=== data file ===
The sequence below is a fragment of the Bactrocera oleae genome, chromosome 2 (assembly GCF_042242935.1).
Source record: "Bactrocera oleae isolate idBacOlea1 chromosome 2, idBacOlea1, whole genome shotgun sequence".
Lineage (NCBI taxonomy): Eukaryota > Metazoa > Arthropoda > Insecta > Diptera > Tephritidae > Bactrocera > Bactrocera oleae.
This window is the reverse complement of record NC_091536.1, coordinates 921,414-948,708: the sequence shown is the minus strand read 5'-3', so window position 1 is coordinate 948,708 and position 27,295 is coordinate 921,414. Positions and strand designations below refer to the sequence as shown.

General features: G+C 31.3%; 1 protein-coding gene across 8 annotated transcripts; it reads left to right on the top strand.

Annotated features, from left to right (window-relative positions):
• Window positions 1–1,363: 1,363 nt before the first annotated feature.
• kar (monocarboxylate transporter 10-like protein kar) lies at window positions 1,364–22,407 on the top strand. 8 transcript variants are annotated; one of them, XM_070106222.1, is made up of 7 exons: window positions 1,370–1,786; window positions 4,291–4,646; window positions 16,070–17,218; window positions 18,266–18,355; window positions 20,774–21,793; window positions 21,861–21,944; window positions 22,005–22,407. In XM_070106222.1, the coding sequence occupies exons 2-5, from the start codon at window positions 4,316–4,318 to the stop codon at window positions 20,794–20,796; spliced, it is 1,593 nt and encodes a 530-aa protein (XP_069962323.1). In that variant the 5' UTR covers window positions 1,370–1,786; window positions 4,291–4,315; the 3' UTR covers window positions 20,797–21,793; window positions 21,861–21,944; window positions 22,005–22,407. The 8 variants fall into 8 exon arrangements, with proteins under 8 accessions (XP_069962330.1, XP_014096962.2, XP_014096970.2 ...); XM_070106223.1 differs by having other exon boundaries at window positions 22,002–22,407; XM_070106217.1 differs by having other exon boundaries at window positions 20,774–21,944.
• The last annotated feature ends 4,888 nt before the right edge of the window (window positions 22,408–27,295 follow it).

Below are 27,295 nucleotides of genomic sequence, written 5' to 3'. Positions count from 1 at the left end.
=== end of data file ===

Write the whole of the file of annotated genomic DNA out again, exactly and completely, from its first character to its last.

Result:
The sequence below is a fragment of the Bactrocera oleae genome, chromosome 2 (assembly GCF_042242935.1).
Source record: "Bactrocera oleae isolate idBacOlea1 chromosome 2, idBacOlea1, whole genome shotgun sequence".
Lineage (NCBI taxonomy): Eukaryota > Metazoa > Arthropoda > Insecta > Diptera > Tephritidae > Bactrocera > Bactrocera oleae.
This window is the reverse complement of record NC_091536.1, coordinates 921,414-948,708: the sequence shown is the minus strand read 5'-3', so window position 1 is coordinate 948,708 and position 27,295 is coordinate 921,414. Positions and strand designations below refer to the sequence as shown.

General features: G+C 31.3%; 1 protein-coding gene across 8 annotated transcripts; it reads left to right on the top strand.

Annotated features, from left to right (window-relative positions):
• Window positions 1–1,363: 1,363 nt before the first annotated feature.
• kar (monocarboxylate transporter 10-like protein kar) lies at window positions 1,364–22,407 on the top strand. 8 transcript variants are annotated; one of them, XM_070106222.1, is made up of 7 exons: window positions 1,370–1,786; window positions 4,291–4,646; window positions 16,070–17,218; window positions 18,266–18,355; window positions 20,774–21,793; window positions 21,861–21,944; window positions 22,005–22,407. In XM_070106222.1, the coding sequence occupies exons 2-5, from the start codon at window positions 4,316–4,318 to the stop codon at window positions 20,794–20,796; spliced, it is 1,593 nt and encodes a 530-aa protein (XP_069962323.1). In that variant the 5' UTR covers window positions 1,370–1,786; window positions 4,291–4,315; the 3' UTR covers window positions 20,797–21,793; window positions 21,861–21,944; window positions 22,005–22,407. The 8 variants fall into 8 exon arrangements, with proteins under 8 accessions (XP_069962330.1, XP_014096962.2, XP_014096970.2 ...); XM_070106223.1 differs by having other exon boundaries at window positions 22,002–22,407; XM_070106217.1 differs by having other exon boundaries at window positions 20,774–21,944.
• The last annotated feature ends 4,888 nt before the right edge of the window (window positions 22,408–27,295 follow it).

Below are 27,295 nucleotides of genomic sequence, written 5' to 3'. Positions count from 1 at the left end.